• The award for a book or substantial survey or research-expository paper is made to Paul R Halmos for his many graduate texts in mathematics, dealing with finite dimensional vector spaces, measure theory, ergodic theory and Hilbert space.

  166. Carmeli biography
    • Re-envisioning Einstein's theories of Special and General Relativity and building on the work of Edwin Hubble, Dr Carmeli has suggested that the universe's expansion must be constantly accelerating, and that time is therefore relative; in other words, it can only be measured relative to the position and velocity of the measurer.

  167. Legendre biography
    • He became an associe in 1785 and then in 1787 he was a member of the team whose task it was to work with the Royal Observatory at Greenwich in London on measurements of the Earth involving a triangulation survey between the Paris and Greenwich observatories.
    • On 13 May 1791 Legendre became a member of the committee of the Academie des Sciences with the task to standardise weights and measures.

  168. Mei Wending biography
    • Yang Guangxian and Adam Schall von Bell measured the length of the sun's shadow in front of the Wu Men gate.
    • In 1700, in the Qiandu celiang (The Measurement of a Prism with Two Right Triangular Bases), he gave a trigonometric interpretation of the celestial coordinate transformation introduced by Guo Shoujing in 1280.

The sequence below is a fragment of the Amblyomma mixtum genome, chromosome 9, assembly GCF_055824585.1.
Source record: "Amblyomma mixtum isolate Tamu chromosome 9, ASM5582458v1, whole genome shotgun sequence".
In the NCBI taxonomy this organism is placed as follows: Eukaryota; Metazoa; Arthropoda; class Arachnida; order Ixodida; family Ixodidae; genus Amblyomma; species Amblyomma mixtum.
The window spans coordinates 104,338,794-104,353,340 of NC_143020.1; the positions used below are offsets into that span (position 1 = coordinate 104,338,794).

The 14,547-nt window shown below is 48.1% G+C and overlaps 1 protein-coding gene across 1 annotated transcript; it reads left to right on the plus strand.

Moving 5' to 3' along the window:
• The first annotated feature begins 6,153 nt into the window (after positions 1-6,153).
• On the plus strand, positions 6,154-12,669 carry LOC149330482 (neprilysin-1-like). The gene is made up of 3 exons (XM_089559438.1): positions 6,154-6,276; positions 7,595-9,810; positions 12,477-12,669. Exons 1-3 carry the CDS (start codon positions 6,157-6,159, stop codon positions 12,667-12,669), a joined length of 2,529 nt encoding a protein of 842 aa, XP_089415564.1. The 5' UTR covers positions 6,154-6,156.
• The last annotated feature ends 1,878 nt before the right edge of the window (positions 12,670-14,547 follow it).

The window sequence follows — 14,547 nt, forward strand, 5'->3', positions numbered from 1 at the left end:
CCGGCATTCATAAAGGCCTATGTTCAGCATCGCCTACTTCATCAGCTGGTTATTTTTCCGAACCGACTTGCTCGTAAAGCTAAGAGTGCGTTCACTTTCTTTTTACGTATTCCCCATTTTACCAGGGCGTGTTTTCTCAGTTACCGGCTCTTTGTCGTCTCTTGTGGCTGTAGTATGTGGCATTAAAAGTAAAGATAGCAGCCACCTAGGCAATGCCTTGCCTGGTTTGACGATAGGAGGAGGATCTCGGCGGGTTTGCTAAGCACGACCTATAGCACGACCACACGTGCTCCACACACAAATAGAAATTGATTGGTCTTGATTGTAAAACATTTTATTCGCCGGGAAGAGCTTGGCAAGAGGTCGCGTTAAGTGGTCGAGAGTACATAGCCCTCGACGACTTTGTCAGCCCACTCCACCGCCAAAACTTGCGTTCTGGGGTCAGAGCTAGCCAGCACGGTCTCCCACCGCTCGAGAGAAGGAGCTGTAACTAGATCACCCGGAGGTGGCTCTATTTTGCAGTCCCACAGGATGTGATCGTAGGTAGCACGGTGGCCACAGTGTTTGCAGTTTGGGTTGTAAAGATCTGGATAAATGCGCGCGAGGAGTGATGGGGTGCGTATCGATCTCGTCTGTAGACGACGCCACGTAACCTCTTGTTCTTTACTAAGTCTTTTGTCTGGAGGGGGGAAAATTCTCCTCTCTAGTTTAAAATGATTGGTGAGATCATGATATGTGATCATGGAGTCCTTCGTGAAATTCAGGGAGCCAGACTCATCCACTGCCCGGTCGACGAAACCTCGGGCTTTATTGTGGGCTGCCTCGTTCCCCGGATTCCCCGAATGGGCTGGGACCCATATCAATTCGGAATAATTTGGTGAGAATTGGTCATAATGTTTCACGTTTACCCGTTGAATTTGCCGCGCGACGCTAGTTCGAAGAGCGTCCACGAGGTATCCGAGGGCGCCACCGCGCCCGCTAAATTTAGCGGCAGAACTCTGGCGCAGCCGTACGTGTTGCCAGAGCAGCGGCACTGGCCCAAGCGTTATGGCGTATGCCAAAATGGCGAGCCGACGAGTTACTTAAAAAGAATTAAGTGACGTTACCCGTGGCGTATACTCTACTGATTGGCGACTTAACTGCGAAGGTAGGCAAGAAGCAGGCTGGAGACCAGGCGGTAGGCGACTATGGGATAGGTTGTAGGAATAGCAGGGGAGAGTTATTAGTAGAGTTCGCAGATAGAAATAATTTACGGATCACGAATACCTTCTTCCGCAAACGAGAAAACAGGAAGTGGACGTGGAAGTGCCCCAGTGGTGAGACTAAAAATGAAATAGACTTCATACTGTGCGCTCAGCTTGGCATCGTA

169. Tacquet biography
    • Two noteworthy contributions : ’Cuts of rational numbers’ by the Galilean G A Borelli and ’Classes of measures’ by the Jesuit A Tacquet (Italian), Nuncius Ann.
    • 6 (2) (1991), 33-81.','5] about Tacquet's Classes of measures:- .

  170. Iwanik biography
    • an analogue of the classical result of Halmos on the residuality of ergodic transformations in the measure preserving invertible ones.
    • Iwanik began working on another topic during the years that he was also working on topological dynamics, namely the spectral theory of measure-preserving transformations.

  171. Furtwangler biography
    • In this post he carried out, in collaboration with Friedrich Kuhnen, measurements of absolute masses and measurements of the gravitational constant at various locations in Silesia.

  172. Grattan-Guinness biography